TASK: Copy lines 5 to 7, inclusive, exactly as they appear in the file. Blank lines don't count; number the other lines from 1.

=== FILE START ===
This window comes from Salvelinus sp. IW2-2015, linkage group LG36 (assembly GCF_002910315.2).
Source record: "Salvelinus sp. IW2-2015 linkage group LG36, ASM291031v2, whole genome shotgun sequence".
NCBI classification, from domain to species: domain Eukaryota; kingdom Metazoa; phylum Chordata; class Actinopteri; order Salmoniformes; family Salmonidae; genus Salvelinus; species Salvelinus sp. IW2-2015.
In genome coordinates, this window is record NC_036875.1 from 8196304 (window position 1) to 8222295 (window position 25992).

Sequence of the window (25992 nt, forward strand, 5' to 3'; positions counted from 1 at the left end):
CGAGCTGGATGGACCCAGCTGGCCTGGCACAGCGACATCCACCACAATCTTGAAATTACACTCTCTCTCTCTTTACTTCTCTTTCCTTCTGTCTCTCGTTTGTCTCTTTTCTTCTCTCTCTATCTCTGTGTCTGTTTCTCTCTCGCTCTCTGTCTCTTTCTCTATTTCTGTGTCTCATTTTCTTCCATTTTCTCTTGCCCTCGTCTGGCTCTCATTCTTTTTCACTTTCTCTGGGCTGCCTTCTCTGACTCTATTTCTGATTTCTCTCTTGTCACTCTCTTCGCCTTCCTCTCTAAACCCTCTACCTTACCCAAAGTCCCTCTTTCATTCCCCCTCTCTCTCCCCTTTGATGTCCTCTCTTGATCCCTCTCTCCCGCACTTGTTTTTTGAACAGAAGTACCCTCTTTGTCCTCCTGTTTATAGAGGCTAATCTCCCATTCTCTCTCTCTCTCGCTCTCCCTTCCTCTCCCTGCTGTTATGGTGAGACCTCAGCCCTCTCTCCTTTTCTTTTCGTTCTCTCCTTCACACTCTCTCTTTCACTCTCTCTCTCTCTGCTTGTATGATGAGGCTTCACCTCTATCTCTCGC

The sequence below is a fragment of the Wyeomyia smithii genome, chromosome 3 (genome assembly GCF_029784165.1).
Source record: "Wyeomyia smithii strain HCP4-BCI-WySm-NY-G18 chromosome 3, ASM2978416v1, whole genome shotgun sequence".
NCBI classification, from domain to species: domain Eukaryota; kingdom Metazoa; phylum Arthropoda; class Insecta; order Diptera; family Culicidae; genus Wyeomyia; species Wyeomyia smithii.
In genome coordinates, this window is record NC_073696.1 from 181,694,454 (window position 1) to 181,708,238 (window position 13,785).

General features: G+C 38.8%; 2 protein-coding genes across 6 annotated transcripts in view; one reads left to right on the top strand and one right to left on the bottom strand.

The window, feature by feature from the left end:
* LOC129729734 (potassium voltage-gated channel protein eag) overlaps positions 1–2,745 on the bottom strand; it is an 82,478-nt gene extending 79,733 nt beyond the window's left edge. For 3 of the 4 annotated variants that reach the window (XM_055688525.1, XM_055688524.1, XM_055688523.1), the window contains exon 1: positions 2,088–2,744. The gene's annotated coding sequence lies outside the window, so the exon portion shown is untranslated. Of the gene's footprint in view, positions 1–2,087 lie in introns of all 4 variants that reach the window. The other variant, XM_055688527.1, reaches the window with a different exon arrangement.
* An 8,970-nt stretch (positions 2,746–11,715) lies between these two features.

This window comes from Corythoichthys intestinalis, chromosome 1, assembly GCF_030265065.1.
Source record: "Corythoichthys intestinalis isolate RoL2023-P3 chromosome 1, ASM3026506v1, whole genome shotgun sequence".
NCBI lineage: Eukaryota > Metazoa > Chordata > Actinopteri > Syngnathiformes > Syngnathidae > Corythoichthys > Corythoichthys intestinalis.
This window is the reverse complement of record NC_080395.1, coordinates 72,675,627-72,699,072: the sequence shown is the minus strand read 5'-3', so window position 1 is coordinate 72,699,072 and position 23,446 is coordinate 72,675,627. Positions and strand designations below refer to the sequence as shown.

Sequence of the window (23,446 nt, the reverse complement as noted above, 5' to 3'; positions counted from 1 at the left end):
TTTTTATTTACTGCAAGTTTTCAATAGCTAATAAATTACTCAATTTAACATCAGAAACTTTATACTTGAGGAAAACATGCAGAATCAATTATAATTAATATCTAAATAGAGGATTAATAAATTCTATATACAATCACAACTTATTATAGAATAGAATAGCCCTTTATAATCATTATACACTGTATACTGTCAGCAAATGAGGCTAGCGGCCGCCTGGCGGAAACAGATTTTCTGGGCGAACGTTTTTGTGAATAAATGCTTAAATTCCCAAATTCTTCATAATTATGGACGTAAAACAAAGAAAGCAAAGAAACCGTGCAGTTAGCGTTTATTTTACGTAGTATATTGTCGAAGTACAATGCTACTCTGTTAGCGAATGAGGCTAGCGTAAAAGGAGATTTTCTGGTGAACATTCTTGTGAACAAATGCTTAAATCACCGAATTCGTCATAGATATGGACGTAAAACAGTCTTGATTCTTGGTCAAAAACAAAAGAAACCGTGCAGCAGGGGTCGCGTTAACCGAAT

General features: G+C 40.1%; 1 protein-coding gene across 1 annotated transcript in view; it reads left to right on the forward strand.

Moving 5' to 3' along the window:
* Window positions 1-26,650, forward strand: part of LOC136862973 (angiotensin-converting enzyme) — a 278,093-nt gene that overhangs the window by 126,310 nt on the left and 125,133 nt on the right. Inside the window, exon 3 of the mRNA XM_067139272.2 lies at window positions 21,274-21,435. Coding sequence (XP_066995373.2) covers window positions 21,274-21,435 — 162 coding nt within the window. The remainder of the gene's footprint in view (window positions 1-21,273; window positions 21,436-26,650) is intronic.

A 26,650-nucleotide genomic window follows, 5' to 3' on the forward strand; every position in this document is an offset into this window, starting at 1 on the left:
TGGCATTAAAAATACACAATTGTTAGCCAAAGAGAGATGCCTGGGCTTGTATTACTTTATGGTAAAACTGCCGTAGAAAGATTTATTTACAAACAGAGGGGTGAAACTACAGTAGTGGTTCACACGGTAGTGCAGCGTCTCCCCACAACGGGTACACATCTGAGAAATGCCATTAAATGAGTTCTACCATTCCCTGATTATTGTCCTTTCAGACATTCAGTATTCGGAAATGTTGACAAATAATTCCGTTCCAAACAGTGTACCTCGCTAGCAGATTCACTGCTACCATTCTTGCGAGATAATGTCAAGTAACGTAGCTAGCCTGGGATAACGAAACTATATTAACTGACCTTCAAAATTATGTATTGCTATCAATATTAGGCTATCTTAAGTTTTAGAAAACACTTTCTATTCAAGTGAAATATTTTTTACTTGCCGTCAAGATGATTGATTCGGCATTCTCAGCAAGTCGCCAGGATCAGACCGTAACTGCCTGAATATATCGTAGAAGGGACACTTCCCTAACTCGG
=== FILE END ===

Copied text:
Sequence of the window (25992 nt, forward strand, 5' to 3'; positions counted from 1 at the left end):
CGAGCTGGATGGACCCAGCTGGCCTGGCACAGCGACATCCACCACAATCTTGAAATTACACTCTCTCTCTCTTTACTTCTCTTTCCTTCTGTCTCTCGTTTGTCTCTTTTCTTCTCTCTCTATCTCTGTGTCTGTTTCTCTCTCGCTCTCTGTCTCTTTCTCTATTTCTGTGTCTCATTTTCTTCCATTTTCTCTTGCCCTCGTCTGGCTCTCATTCTTTTTCACTTTCTCTGGGCTGCCTTCTCTGACTCTATTTCTGATTTCTCTCTTGTCACTCTCTTCGCCTTCCTCTCTAAACCCTCTACCTTACCCAAAGTCCCTCTTTCATTCCCCCTCTCTCTCCCCTTTGATGTCCTCTCTTGATCCCTCTCTCCCGCACTTGTTTTTTGAACAGAAGTACCCTCTTTGTCCTCCTGTTTATAGAGGCTAATCTCCCATTCTCTCTCTCTCTCGCTCTCCCTTCCTCTCCCTGCTGTTATGGTGAGACCTCAGCCCTCTCTCCTTTTCTTTTCGTTCTCTCCTTCACACTCTCTCTTTCACTCTCTCTCTCTCTGCTTGTATGATGAGGCTTCACCTCTATCTCTCGC

The sequence below is a fragment of the Wyeomyia smithii genome, chromosome 3 (genome assembly GCF_029784165.1).